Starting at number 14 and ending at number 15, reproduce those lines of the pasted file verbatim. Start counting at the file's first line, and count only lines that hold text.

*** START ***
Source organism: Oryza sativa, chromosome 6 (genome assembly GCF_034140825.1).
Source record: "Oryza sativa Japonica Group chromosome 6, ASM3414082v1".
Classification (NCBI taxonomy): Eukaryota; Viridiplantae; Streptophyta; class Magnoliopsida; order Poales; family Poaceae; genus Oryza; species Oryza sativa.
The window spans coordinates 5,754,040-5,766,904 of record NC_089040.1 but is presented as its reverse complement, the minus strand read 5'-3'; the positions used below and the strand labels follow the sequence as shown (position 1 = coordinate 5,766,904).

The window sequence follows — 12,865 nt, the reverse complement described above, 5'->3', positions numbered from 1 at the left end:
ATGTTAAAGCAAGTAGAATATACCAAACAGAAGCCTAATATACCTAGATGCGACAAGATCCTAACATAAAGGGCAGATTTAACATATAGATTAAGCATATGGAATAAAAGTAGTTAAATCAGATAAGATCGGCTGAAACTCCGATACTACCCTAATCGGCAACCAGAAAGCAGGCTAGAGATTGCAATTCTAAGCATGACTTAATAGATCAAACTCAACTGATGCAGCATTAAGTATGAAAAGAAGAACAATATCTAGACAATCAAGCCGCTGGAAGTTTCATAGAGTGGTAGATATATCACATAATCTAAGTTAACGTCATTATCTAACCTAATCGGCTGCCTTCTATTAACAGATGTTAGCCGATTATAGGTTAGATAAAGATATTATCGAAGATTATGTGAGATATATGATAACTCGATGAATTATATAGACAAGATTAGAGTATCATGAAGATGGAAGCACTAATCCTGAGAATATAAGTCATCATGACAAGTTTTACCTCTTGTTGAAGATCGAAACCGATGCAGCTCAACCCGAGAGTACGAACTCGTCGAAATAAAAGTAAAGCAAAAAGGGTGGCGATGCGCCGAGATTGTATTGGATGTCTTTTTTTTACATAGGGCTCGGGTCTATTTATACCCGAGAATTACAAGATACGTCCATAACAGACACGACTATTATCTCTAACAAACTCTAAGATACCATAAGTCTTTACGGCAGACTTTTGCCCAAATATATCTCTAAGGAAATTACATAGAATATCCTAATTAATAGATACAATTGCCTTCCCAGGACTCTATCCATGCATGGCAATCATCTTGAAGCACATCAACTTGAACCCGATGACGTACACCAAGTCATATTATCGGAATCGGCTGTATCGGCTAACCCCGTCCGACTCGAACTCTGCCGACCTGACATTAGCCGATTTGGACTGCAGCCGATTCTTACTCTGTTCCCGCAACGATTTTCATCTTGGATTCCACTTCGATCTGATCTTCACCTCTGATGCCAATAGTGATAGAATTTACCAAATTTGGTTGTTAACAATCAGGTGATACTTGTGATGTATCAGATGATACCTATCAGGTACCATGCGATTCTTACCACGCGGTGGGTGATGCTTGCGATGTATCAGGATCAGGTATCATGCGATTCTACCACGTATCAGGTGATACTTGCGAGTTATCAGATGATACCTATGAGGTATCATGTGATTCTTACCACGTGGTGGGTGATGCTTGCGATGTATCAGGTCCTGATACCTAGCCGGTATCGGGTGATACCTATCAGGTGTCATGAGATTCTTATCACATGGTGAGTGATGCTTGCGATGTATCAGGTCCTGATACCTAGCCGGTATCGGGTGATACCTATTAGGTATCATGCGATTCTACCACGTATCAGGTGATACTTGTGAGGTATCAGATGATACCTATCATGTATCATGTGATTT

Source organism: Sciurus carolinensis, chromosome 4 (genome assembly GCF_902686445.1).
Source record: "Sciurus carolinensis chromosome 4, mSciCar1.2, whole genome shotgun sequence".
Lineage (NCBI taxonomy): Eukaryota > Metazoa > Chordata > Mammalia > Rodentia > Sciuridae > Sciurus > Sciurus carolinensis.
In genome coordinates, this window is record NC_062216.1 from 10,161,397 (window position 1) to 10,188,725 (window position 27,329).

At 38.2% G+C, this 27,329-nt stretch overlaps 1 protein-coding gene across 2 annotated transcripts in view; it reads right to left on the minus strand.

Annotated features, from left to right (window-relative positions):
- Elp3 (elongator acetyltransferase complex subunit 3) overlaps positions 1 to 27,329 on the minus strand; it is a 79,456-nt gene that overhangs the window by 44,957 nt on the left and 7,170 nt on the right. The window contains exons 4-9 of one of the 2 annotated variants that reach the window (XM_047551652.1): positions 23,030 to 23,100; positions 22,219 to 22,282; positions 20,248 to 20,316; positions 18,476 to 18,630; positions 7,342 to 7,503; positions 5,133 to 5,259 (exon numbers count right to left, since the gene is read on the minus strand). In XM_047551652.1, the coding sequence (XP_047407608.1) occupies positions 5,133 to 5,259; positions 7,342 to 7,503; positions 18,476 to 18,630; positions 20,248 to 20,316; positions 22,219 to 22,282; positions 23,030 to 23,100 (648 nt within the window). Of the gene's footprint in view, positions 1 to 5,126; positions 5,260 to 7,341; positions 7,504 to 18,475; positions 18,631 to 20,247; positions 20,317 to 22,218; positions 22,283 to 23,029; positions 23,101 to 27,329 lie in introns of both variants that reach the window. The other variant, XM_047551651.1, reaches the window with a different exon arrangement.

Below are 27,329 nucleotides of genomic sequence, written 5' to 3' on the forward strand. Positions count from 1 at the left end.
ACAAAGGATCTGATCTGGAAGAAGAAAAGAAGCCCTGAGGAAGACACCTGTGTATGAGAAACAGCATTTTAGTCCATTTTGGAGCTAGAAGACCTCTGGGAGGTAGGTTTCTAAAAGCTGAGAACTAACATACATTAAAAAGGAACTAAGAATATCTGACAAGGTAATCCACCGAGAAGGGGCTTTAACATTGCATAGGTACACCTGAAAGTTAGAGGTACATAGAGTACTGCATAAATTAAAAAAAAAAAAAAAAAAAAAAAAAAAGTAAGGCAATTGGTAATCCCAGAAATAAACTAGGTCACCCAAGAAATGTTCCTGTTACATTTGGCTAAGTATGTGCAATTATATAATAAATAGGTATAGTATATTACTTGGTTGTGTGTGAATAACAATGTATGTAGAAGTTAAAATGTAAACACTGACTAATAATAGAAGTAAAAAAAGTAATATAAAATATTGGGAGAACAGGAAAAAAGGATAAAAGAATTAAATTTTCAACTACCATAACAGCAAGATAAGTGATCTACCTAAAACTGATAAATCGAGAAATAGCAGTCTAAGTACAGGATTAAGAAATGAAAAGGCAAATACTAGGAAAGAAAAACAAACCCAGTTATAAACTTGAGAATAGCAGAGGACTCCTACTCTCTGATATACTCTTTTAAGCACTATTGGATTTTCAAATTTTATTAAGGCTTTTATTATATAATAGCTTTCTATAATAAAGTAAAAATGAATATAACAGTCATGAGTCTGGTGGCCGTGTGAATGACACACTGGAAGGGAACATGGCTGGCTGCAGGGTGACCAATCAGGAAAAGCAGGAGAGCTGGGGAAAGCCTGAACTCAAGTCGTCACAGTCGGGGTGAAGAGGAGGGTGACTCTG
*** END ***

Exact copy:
Below are 27,329 nucleotides of genomic sequence, written 5' to 3' on the forward strand. Positions count from 1 at the left end.
ACAAAGGATCTGATCTGGAAGAAGAAAAGAAGCCCTGAGGAAGACACCTGTGTATGAGAAACAGCATTTTAGTCCATTTTGGAGCTAGAAGACCTCTGGGAGGTAGGTTTCTAAAAGCTGAGAACTAACATACATTAAAAAGGAACTAAGAATATCTGACAAGGTAATCCACCGAGAAGGGGCTTTAACATTGCATAGGTACACCTGAAAGTTAGAGGTACATAGAGTACTGCATAAATTAAAAAAAAAAAAAAAAAAAAAAAAAAAGTAAGGCAATTGGTAATCCCAGAAATAAACTAGGTCACCCAAGAAATGTTCCTGTTACATTTGGCTAAGTATGTGCAATTATATAATAAATAGGTATAGTATATTACTTGGTTGTGTGTGAATAACAATGTATGTAGAAGTTAAAATGTAAACACTGACTAATAATAGAAGTAAAAAAAGTAATATAAAATATTGGGAGAACAGGAAAAAAGGATAAAAGAATTAAATTTTCAACTACCATAACAGCAAGATAAGTGATCTACCTAAAACTGATAAATCGAGAAATAGCAGTCTAAGTACAGGATTAAGAAATGAAAAGGCAAATACTAGGAAAGAAAAACAAACCCAGTTATAAACTTGAGAATAGCAGAGGACTCCTACTCTCTGATATACTCTTTTAAGCACTATTGGATTTTCAAATTTTATTAAGGCTTTTATTATATAATAGCTTTCTATAATAAAGTAAAAATGAATATAACAGTCATGAGTCTGGTGGCCGTGTGAATGACACACTGGAAGGGAACATGGCTGGCTGCAGGGTGACCAATCAGGAAAAGCAGGAGAGCTGGGGAAAGCCTGAACTCAAGTCGTCACAGTCGGGGTGAAGAGGAGGGTGACTCTG